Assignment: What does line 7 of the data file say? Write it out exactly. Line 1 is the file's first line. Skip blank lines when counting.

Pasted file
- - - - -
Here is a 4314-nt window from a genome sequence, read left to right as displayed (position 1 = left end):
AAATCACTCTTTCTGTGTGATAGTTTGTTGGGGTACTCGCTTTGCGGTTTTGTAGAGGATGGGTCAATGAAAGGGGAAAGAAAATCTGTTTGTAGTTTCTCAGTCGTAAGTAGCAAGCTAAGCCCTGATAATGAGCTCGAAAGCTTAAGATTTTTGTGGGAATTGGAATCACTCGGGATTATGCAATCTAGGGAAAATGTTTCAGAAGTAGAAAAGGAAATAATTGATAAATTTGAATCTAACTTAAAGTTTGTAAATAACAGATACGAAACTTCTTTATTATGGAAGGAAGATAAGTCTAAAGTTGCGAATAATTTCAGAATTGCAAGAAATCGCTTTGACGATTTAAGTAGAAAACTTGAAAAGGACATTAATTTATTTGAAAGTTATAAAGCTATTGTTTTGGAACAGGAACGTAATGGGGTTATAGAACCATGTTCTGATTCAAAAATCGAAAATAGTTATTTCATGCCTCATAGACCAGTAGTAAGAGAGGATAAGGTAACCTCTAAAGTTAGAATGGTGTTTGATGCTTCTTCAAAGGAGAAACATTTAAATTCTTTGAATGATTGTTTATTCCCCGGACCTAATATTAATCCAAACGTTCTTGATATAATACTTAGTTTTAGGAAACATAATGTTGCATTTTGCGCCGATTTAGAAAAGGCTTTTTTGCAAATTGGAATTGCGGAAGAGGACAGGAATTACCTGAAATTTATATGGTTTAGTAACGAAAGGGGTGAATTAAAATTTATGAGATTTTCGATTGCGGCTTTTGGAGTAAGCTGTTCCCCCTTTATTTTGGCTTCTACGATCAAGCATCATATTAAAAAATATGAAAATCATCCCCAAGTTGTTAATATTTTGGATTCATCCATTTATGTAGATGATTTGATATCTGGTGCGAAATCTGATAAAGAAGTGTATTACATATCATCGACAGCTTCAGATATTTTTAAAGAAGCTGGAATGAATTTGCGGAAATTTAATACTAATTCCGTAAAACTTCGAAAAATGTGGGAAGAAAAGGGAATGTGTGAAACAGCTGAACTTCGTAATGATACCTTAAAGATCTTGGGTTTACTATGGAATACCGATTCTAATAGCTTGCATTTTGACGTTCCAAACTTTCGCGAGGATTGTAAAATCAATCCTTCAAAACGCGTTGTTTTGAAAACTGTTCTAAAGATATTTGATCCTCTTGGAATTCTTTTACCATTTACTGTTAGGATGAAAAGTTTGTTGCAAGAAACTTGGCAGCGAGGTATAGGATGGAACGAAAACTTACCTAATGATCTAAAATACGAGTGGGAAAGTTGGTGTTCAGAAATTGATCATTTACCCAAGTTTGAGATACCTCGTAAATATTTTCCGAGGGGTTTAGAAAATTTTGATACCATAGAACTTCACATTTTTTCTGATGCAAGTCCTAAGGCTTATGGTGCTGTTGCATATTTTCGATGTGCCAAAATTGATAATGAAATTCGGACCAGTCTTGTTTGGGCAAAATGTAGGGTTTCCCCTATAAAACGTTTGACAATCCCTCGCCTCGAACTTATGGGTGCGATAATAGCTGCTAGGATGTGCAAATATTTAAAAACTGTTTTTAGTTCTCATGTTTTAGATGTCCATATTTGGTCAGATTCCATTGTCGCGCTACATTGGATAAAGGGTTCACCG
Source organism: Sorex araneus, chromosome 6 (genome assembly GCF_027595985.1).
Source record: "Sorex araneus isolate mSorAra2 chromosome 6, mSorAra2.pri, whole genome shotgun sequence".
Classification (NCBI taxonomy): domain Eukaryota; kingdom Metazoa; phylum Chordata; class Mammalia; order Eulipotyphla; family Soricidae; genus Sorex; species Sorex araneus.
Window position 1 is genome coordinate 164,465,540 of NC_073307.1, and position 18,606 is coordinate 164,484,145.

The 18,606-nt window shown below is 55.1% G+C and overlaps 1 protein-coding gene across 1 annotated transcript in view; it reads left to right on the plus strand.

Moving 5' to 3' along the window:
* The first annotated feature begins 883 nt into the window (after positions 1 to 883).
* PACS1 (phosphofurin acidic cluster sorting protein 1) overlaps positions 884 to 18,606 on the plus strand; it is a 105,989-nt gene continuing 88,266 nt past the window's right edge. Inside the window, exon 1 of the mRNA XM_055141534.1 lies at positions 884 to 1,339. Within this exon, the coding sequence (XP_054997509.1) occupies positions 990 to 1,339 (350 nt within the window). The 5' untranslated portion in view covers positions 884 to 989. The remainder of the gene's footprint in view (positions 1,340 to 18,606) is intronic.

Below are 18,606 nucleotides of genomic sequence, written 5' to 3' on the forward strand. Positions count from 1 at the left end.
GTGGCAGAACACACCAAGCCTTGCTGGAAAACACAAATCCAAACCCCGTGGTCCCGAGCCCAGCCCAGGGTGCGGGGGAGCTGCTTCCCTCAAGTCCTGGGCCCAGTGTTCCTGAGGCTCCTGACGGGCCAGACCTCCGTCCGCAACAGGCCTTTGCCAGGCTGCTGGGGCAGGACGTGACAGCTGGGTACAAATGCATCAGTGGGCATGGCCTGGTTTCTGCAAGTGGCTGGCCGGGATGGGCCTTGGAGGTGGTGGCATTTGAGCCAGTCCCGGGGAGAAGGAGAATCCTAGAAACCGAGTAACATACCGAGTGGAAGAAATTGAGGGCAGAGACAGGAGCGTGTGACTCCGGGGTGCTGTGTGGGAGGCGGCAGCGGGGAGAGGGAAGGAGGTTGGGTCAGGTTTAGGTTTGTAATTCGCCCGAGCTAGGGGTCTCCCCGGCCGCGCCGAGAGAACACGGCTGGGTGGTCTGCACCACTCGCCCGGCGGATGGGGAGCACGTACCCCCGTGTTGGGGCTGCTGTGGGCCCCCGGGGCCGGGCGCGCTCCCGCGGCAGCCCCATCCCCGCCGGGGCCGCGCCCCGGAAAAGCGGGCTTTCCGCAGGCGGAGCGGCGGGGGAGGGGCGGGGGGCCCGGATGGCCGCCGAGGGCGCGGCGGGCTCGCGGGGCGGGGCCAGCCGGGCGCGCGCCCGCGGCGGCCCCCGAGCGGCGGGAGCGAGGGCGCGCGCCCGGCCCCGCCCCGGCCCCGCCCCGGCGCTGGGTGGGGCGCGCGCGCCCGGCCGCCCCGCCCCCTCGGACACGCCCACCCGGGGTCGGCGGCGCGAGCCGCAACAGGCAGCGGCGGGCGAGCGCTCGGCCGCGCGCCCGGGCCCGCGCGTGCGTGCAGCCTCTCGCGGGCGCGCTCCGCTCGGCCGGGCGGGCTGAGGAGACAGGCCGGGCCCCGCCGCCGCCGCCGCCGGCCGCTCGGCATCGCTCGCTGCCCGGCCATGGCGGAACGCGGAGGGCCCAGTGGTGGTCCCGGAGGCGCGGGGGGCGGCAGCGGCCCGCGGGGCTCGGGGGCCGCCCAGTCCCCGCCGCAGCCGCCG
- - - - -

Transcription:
The 18,606-nt window shown below is 55.1% G+C and overlaps 1 protein-coding gene across 1 annotated transcript in view; it reads left to right on the plus strand.